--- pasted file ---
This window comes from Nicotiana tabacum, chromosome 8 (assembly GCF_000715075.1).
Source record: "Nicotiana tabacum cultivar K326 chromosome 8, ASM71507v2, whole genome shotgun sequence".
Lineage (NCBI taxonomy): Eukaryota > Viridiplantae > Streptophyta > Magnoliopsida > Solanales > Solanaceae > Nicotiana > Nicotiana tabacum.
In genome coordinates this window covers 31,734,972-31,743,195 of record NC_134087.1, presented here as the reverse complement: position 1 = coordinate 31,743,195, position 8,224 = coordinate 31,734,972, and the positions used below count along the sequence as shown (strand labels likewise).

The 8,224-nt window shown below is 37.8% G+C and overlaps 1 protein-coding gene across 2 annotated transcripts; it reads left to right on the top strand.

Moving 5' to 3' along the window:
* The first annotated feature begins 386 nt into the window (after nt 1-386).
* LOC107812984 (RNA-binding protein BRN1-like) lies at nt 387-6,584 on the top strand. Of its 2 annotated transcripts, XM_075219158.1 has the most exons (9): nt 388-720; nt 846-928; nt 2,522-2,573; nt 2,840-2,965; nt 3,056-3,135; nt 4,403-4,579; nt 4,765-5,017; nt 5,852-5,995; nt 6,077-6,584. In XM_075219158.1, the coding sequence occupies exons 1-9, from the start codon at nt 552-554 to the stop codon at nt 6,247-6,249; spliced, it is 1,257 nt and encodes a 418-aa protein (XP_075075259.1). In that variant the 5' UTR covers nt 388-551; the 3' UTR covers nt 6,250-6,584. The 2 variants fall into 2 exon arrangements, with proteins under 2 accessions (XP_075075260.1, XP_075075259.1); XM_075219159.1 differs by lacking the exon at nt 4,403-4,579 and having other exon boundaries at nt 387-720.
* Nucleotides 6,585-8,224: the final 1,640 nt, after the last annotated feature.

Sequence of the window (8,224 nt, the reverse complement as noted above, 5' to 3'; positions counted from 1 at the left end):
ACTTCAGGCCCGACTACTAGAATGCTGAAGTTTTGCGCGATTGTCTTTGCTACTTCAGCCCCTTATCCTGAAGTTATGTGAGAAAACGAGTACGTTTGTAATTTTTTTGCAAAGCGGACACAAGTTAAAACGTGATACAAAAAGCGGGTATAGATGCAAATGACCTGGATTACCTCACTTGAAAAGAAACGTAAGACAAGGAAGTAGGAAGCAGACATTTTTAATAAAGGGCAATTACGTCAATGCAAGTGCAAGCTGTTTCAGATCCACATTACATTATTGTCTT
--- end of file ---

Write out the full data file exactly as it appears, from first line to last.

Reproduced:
This window comes from Nicotiana tabacum, chromosome 8 (assembly GCF_000715075.1).
Source record: "Nicotiana tabacum cultivar K326 chromosome 8, ASM71507v2, whole genome shotgun sequence".
Lineage (NCBI taxonomy): Eukaryota > Viridiplantae > Streptophyta > Magnoliopsida > Solanales > Solanaceae > Nicotiana > Nicotiana tabacum.
In genome coordinates this window covers 31,734,972-31,743,195 of record NC_134087.1, presented here as the reverse complement: position 1 = coordinate 31,743,195, position 8,224 = coordinate 31,734,972, and the positions used below count along the sequence as shown (strand labels likewise).

The 8,224-nt window shown below is 37.8% G+C and overlaps 1 protein-coding gene across 2 annotated transcripts; it reads left to right on the top strand.

Moving 5' to 3' along the window:
* The first annotated feature begins 386 nt into the window (after nt 1-386).
* LOC107812984 (RNA-binding protein BRN1-like) lies at nt 387-6,584 on the top strand. Of its 2 annotated transcripts, XM_075219158.1 has the most exons (9): nt 388-720; nt 846-928; nt 2,522-2,573; nt 2,840-2,965; nt 3,056-3,135; nt 4,403-4,579; nt 4,765-5,017; nt 5,852-5,995; nt 6,077-6,584. In XM_075219158.1, the coding sequence occupies exons 1-9, from the start codon at nt 552-554 to the stop codon at nt 6,247-6,249; spliced, it is 1,257 nt and encodes a 418-aa protein (XP_075075259.1). In that variant the 5' UTR covers nt 388-551; the 3' UTR covers nt 6,250-6,584. The 2 variants fall into 2 exon arrangements, with proteins under 2 accessions (XP_075075260.1, XP_075075259.1); XM_075219159.1 differs by lacking the exon at nt 4,403-4,579 and having other exon boundaries at nt 387-720.
* Nucleotides 6,585-8,224: the final 1,640 nt, after the last annotated feature.

Sequence of the window (8,224 nt, the reverse complement as noted above, 5' to 3'; positions counted from 1 at the left end):
ACTTCAGGCCCGACTACTAGAATGCTGAAGTTTTGCGCGATTGTCTTTGCTACTTCAGCCCCTTATCCTGAAGTTATGTGAGAAAACGAGTACGTTTGTAATTTTTTTGCAAAGCGGACACAAGTTAAAACGTGATACAAAAAGCGGGTATAGATGCAAATGACCTGGATTACCTCACTTGAAAAGAAACGTAAGACAAGGAAGTAGGAAGCAGACATTTTTAATAAAGGGCAATTACGTCAATGCAAGTGCAAGCTGTTTCAGATCCACATTACATTATTGTCTT